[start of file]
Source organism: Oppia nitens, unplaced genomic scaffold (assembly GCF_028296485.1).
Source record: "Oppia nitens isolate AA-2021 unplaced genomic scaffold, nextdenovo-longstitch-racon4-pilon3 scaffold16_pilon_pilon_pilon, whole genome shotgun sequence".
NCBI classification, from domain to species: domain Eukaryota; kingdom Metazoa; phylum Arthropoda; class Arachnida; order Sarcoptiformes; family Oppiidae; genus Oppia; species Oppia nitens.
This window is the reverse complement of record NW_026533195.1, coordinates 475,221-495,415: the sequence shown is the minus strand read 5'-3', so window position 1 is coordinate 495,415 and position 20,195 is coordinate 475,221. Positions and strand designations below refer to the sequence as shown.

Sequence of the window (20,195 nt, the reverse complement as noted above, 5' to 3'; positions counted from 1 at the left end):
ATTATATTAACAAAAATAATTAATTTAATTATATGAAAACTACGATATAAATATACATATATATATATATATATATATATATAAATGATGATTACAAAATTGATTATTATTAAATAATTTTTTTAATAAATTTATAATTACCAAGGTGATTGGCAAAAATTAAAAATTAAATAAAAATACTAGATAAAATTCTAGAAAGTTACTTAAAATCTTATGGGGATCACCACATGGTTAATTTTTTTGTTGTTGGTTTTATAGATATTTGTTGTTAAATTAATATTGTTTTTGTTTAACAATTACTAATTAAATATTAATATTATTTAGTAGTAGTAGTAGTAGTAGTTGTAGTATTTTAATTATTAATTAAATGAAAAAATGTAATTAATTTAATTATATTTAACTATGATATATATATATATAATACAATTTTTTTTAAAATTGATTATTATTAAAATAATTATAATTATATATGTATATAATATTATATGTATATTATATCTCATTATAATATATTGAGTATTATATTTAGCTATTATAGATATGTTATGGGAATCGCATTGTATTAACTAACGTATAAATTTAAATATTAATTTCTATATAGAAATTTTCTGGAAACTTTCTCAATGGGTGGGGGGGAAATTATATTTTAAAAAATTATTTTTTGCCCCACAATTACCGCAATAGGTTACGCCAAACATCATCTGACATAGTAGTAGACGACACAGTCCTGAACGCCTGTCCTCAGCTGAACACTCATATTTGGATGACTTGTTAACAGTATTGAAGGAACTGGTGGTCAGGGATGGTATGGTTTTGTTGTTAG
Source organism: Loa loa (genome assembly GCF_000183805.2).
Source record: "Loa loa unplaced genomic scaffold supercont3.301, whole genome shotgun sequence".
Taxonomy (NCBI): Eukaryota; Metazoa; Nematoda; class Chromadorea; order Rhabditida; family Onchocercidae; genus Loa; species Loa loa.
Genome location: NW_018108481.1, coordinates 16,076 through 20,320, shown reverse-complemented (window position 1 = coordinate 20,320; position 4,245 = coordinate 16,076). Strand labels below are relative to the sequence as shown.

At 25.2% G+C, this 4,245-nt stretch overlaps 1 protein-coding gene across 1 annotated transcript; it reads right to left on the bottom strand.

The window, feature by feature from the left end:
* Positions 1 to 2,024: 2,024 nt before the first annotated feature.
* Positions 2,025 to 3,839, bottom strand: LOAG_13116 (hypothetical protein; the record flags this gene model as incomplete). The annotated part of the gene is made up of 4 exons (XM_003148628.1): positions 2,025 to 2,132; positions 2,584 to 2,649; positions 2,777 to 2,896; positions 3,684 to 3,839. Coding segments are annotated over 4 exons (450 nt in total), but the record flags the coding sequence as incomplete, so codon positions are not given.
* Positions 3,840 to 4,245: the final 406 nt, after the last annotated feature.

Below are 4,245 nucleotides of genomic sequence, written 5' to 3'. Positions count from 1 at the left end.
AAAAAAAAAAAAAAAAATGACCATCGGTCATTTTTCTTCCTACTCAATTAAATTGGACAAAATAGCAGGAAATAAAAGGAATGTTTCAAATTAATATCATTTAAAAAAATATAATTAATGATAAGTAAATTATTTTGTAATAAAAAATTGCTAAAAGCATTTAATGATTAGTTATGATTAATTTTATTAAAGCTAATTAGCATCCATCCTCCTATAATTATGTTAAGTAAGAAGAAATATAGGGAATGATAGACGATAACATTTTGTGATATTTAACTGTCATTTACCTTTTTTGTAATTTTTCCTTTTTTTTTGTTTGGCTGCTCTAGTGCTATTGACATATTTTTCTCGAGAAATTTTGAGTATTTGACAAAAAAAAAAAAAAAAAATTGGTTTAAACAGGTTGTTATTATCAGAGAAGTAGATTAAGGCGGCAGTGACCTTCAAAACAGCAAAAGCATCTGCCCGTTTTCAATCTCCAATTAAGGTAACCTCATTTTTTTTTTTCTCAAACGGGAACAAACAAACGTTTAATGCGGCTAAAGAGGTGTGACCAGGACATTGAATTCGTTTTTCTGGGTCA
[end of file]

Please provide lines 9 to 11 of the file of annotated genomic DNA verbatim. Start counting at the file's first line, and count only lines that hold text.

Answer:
Taxonomy (NCBI): Eukaryota; Metazoa; Nematoda; class Chromadorea; order Rhabditida; family Onchocercidae; genus Loa; species Loa loa.
Genome location: NW_018108481.1, coordinates 16,076 through 20,320, shown reverse-complemented (window position 1 = coordinate 20,320; position 4,245 = coordinate 16,076). Strand labels below are relative to the sequence as shown.

At 25.2% G+C, this 4,245-nt stretch overlaps 1 protein-coding gene across 1 annotated transcript; it reads right to left on the bottom strand.